New Findings on Dreams and Brain Disorders

By James Smith
Updated 2024-04-01 08:12:18 | Published 2021-01-25 20:12:28
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New Findings on Dreams and Brain Disorders

A recent study presented at the annual 2017 Canadian Association for Neuroscience investigates how dreams can help predict brain disorders. Dr. Peever and his team conducted the study hoping to shed more light on the correlation of dreams and brain disorders. Some previous studies showed that brain cells responsible for our dream state were the so-called REM-active neurons. Scientists have proved that dreams occur when we are having Rapid Eye Movements (REM) and our brainstem is responsible for controlling our dreams. The brainstem communicates with the hypothalamus resulting in sleep or wakefulness. When one is dreaming, REM-active neurons are still capable of transmitting signals which help predict early instances of brain disorders.

A chain of chemical reactions occurs whilst we are sleeping, which reduces the level of arousal of the hypothalamus and brainstem. The chemical reaction is started by REM-active neurons releasing GABA neurotransmitter. REM-active neurons in the SubC region of the brain are responsible for the production of GABA which causes sleep paralysis. Dr. Peever explained that when these neurons are switched on, they result into paralysis. Brain disorders exhibit the same symptoms as it affects movement and speech.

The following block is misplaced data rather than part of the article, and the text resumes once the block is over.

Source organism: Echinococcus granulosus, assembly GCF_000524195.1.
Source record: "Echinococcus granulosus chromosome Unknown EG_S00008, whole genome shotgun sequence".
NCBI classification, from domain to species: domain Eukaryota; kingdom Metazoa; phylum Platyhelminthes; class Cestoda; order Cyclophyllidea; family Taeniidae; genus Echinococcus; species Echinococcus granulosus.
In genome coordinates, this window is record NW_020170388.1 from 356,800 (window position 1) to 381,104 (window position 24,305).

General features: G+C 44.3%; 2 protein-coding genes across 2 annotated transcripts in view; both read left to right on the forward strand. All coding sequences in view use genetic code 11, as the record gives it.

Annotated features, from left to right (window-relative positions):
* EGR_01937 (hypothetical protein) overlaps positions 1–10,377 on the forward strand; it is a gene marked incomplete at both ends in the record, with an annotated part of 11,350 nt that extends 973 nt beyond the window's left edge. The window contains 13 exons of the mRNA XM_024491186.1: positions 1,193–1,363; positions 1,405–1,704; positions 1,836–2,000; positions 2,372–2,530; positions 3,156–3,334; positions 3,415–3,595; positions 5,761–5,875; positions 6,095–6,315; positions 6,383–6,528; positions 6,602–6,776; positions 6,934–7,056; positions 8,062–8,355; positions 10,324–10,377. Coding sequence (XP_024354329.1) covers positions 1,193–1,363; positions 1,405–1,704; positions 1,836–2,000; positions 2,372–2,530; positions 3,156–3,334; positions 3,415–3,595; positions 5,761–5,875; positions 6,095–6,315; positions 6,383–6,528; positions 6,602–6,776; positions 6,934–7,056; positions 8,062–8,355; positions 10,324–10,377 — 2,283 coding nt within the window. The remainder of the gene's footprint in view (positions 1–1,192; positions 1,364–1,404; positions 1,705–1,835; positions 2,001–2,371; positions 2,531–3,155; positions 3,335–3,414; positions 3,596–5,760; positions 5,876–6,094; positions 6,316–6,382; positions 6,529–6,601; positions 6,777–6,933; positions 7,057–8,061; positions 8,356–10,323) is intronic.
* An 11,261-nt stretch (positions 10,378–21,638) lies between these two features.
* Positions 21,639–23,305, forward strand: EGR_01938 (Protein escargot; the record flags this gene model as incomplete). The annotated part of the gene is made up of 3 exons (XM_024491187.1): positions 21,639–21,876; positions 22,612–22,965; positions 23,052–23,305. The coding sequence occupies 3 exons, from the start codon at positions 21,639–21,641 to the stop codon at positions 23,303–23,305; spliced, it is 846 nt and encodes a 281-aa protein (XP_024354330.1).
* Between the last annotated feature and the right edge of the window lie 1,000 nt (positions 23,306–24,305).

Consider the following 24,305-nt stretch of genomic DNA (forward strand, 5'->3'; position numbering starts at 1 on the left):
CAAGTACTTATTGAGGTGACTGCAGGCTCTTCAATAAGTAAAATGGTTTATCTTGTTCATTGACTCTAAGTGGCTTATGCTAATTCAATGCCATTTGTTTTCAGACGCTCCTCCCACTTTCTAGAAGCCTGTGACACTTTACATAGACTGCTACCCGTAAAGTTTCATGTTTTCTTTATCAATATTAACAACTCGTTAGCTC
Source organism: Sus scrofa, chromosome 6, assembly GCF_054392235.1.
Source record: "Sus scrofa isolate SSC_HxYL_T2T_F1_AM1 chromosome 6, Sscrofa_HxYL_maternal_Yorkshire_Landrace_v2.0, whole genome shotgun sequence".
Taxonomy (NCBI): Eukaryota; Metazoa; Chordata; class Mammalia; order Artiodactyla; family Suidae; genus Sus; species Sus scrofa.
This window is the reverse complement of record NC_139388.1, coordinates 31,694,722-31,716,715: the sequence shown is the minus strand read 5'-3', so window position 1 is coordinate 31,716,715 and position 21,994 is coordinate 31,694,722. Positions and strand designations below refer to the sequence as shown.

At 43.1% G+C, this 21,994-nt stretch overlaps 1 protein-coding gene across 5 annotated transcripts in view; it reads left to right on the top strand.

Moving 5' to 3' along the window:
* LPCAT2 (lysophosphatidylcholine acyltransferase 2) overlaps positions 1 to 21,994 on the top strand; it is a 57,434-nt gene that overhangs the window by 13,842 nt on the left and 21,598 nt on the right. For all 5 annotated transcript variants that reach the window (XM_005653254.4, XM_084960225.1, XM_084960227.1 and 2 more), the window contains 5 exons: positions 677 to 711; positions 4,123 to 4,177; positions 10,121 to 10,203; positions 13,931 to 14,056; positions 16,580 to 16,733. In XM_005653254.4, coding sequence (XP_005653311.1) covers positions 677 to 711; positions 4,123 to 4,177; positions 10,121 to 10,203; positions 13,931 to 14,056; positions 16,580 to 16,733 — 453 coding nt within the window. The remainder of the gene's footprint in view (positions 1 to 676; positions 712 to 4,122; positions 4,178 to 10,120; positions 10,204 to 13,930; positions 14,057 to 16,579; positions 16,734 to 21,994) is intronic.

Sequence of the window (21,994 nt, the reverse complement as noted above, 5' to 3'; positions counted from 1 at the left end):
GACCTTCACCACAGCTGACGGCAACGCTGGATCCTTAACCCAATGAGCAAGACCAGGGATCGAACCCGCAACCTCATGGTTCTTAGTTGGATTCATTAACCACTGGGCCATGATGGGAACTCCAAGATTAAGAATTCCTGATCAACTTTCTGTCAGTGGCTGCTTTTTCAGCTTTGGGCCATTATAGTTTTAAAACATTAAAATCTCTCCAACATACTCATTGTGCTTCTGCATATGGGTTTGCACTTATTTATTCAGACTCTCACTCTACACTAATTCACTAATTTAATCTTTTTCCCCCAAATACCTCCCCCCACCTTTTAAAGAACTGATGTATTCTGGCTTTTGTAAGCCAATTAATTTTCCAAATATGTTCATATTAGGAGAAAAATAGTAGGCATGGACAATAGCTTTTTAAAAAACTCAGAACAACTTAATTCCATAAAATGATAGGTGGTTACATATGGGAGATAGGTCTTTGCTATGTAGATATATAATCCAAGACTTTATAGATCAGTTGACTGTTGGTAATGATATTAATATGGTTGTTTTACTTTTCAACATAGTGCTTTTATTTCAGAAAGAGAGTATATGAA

During our dreams the brainstem sends signals to the muscles, but we do not act out due to the presence of GABA neurotransmitter. This recent research hopes to show that GABA is responsible for neural diseases such as cataplexy, REM behavior disorder and narcolepsy. People suffering from narcolepsy do not only experience muscle paralysis when they are asleep but also when they are awake. Patients with narcolepsy will lose muscle control just before they fall asleep, which is contributed by the production of GABA neurotransmitter. Dr. Peever was investigating what exactly contributes to this condition and how early detection can help in curing brain disorders.

During the course of their study, Dr. Peever and his team made a shocking discovery. They discovered that brain disorders tend to target regions of the brain that are REM-active. The degeneration of brain cells occurs in REM-active regions, resulting in poor control of our muscles. This problem is more likely to be noted with the elderly and could be explaining why dementia prevalent in this age group.

In America, about 50,000 people are diagnosed with Parkinson's every year. Dr. Peever suggested that neuroprotective therapies can help reduce the progress of brain disorders. This study helped shed some more light on so far incurable brain disorders and how our sleep patterns can be used in early detection of such disorders.

James Smith is verified user for iMedix